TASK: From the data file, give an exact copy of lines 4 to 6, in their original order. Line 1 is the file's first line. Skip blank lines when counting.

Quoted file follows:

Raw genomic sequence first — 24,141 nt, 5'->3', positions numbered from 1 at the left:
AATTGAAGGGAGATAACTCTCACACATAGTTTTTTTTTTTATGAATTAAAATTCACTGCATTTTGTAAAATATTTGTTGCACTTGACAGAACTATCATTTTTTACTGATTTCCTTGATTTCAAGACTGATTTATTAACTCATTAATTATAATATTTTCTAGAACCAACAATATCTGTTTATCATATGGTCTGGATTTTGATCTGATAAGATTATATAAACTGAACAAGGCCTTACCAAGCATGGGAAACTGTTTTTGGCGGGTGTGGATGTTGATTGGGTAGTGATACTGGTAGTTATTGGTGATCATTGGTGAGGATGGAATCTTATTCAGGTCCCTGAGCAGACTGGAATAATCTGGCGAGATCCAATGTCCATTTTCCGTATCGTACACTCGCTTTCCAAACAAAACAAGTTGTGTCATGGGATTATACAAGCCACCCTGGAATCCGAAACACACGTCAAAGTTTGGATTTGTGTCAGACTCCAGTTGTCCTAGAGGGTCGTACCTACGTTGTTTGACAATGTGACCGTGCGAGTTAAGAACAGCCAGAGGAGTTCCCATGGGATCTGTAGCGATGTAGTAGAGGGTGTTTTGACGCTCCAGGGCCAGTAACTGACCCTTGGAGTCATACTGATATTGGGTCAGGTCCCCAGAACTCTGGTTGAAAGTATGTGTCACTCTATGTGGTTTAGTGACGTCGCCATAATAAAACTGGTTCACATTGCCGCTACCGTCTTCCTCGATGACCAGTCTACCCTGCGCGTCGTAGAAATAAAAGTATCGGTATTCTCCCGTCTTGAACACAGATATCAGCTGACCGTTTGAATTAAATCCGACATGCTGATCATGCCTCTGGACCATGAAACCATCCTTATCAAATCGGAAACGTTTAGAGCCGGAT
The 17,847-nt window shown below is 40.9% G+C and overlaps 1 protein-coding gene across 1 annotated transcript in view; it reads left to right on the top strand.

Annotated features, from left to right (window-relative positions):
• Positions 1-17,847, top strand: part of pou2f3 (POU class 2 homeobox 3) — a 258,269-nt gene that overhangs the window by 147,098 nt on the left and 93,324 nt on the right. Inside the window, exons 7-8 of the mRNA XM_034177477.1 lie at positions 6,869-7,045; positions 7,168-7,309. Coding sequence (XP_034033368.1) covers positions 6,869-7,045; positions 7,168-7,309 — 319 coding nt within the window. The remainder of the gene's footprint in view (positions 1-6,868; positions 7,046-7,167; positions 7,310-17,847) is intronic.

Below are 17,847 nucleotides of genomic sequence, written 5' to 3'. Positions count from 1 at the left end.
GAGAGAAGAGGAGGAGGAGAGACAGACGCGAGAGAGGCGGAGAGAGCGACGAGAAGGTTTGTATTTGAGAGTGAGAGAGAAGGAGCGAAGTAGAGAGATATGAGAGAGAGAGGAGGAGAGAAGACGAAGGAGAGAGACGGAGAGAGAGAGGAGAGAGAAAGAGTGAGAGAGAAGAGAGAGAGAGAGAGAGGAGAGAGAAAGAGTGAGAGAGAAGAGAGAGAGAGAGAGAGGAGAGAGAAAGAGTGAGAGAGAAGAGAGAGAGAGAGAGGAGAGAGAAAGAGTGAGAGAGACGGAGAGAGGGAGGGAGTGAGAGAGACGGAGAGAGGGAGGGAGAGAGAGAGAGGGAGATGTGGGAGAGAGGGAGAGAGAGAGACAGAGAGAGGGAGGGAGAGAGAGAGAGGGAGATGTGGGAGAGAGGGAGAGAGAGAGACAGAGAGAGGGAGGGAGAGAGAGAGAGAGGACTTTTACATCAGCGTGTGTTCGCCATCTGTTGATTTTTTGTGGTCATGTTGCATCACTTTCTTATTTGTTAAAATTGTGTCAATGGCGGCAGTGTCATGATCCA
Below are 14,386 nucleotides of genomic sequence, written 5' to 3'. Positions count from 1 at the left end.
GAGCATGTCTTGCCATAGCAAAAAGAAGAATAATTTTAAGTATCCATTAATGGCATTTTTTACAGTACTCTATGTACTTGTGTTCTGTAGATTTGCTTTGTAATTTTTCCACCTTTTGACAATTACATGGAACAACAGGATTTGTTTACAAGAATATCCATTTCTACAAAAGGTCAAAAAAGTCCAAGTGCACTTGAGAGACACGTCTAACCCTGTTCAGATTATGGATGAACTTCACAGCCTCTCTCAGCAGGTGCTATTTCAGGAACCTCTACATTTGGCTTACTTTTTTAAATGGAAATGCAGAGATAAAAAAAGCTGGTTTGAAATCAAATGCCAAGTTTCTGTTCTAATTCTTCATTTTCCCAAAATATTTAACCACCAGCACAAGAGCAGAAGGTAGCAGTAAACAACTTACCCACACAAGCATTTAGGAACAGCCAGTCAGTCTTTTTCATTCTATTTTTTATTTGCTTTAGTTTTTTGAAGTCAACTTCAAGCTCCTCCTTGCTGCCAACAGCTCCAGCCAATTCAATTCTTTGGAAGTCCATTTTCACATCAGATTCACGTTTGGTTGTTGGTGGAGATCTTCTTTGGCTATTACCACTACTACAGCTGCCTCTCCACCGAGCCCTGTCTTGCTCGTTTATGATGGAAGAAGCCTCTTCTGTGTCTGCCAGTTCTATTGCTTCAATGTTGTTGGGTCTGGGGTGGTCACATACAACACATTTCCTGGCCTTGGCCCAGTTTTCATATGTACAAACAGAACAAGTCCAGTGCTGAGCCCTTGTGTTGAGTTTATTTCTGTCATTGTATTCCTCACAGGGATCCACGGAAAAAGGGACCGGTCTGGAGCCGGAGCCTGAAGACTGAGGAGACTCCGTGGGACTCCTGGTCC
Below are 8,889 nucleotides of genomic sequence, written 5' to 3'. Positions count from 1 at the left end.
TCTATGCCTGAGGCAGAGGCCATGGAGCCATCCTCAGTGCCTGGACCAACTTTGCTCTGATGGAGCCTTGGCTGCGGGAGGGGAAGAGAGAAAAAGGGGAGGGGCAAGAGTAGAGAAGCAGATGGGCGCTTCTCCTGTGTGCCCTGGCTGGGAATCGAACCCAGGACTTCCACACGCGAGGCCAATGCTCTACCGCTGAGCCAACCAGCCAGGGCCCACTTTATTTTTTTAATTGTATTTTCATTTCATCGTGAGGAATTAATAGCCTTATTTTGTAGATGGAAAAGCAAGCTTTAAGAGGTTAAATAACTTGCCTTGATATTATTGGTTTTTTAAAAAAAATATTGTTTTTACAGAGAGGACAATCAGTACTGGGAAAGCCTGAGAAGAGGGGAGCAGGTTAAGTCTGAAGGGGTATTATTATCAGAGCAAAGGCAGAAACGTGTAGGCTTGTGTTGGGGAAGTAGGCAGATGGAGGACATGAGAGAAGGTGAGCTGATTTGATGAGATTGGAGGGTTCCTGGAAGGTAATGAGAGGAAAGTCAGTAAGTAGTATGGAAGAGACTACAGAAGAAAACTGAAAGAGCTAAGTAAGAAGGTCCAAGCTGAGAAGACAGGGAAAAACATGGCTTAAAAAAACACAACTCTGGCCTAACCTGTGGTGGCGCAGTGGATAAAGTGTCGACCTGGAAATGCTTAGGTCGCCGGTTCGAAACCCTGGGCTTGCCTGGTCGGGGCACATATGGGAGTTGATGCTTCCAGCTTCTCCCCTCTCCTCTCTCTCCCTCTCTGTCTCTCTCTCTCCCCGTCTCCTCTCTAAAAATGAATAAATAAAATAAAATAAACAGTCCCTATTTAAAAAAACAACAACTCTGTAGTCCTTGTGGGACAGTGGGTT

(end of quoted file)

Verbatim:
Annotated features, from left to right (window-relative positions):
• Positions 1-17,847, top strand: part of pou2f3 (POU class 2 homeobox 3) — a 258,269-nt gene that overhangs the window by 147,098 nt on the left and 93,324 nt on the right. Inside the window, exons 7-8 of the mRNA XM_034177477.1 lie at positions 6,869-7,045; positions 7,168-7,309. Coding sequence (XP_034033368.1) covers positions 6,869-7,045; positions 7,168-7,309 — 319 coding nt within the window. The remainder of the gene's footprint in view (positions 1-6,868; positions 7,046-7,167; positions 7,310-17,847) is intronic.

Below are 17,847 nucleotides of genomic sequence, written 5' to 3'. Positions count from 1 at the left end.